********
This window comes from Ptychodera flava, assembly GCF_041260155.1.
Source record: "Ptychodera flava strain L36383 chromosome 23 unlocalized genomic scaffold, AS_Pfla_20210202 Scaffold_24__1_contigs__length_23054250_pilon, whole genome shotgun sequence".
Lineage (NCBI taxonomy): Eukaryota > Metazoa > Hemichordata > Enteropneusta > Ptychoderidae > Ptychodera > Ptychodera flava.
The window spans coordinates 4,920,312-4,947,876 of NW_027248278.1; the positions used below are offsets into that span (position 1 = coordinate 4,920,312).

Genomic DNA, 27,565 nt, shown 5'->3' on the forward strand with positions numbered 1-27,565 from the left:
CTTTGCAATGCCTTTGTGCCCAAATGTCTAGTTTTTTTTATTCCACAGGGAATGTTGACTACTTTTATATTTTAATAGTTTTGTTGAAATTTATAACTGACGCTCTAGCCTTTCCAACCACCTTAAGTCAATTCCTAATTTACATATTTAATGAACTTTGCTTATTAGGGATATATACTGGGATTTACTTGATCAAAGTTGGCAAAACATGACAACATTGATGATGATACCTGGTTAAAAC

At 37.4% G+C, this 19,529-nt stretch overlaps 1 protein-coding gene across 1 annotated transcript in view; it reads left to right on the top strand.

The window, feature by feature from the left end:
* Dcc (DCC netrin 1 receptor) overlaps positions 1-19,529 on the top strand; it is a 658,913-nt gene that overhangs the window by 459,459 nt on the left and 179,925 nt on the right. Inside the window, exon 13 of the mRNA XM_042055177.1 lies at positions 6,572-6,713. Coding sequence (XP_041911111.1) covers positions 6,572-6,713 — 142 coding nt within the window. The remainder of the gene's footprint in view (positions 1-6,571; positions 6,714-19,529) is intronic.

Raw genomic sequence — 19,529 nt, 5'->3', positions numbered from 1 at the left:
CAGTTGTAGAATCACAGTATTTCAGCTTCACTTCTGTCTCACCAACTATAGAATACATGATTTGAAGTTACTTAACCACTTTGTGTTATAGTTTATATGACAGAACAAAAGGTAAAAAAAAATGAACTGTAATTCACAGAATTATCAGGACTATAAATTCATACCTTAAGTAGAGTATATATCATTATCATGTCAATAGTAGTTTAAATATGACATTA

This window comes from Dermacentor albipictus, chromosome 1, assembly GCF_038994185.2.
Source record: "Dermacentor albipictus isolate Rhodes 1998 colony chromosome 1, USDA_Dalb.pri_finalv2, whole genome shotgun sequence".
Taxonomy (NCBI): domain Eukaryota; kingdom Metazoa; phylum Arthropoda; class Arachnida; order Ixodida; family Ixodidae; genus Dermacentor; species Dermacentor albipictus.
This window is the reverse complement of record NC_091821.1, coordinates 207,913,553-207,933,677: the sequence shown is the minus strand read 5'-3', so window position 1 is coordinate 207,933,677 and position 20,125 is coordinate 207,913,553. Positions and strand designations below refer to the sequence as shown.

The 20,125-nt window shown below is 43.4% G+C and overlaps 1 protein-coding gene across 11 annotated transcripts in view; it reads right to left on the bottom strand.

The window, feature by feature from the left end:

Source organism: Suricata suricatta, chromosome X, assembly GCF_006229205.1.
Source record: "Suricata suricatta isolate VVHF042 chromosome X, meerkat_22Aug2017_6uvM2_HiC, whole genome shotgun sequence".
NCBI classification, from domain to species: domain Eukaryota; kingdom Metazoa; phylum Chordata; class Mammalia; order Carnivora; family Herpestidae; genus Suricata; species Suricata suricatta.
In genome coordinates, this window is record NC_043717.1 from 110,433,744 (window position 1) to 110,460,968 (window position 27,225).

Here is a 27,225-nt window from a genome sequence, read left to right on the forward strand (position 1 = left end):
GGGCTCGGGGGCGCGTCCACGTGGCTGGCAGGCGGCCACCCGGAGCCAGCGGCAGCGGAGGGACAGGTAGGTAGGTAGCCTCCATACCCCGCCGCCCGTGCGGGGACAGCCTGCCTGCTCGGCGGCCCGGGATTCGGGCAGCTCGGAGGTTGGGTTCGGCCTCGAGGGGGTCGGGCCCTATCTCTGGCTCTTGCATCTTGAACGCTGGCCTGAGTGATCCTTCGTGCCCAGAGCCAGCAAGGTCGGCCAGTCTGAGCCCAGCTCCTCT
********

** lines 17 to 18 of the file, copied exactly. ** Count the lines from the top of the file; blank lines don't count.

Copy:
The window, feature by feature from the left end:

Source organism: Suricata suricatta, chromosome X, assembly GCF_006229205.1.